Tips for balancing academics and social life

Ozie Ikuenobe

College students, especially freshmen, often have a hard time balancing social life and activities with academics. Students and advisors explained different ways to fend off problems related to trying to balance the two.

“The ones who are most successful are the ones who balance [social life with school] and plan,” said Cathy Zingrone, director of undergraduate advising and curriculum services for the College of Communication and Information. “They are the ones who can say ‘no’ to certain things, start out slower and build. Unsuccessful ones are the ones who take on too much too soon.”

While some students have trouble staying focused on academics, junior Spanish major Todd Alba Jr. said that he schedules time for everything from homework to sleeping to free time.

“I create a master schedule for every half hour for every week,” said Alba. “I make sure it’s flexible so if something happens it doesn’t throw everything off.”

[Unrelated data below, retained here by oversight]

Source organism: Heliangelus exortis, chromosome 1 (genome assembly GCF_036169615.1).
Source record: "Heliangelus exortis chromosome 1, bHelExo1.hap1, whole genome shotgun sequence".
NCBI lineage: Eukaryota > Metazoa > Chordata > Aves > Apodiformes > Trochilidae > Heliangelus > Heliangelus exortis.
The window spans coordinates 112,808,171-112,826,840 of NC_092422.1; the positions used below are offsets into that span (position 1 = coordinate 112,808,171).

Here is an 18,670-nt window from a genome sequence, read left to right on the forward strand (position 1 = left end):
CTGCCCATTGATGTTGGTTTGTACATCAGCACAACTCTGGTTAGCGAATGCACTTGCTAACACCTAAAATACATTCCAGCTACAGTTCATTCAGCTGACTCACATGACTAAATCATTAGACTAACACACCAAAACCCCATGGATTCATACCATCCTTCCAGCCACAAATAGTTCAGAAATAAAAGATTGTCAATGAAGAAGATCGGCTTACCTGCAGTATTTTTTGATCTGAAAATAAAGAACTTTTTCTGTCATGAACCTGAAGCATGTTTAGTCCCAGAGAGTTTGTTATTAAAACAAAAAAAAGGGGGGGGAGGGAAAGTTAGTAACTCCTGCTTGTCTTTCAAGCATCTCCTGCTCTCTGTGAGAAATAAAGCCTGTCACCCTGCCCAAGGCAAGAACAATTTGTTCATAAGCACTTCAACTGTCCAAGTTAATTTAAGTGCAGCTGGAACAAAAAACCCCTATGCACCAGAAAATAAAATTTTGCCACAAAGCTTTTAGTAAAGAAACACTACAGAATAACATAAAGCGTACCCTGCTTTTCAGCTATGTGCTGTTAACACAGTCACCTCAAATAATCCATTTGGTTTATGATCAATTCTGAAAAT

Amy Wilkens, academic advisor for the school of Journalism and Mass Communication, said freshmen shouldn’t get involved with too many things to where it interferes with schoolwork.

“Time management is key,” she said. “Being organized is crucial to being successful with doing numerous activities and being able to cut back and gauge when work is too much.”

Junior public communications major Anthony Imes said he doesn’t think he’s successful at balancing school with his social life.

“I have a short attention span, and I’m not used to it,” said Imes. “I don’t think I’m still used to college, actually having work and study.”

Wilkens said it is very important for students to branch outside of academics while they’re in college.

“We encourage students to get involved with student media and extracurricular activities to gain experience and network with professionals,” Wilkens said.

Alba said he thinks extracurricular activities are important because they can give certain students an edge.

“It gives you that experience you can take outside of college,” he said. “It shows you were active outside of your academic life.”

Advisors said keeping a planner, organizing time, seeking outside help and support, talking to professors and looking toward the future to graduation are ways to be successful in college.

Rob Cooper, a junior conservation major, said ultimately, a student has to be his or her own motivation to balance school with social life.

“You’ve got to separate time for everything,” he said. “Make sure you’re prioritizing your time between the things you want to do and the things you need to do.”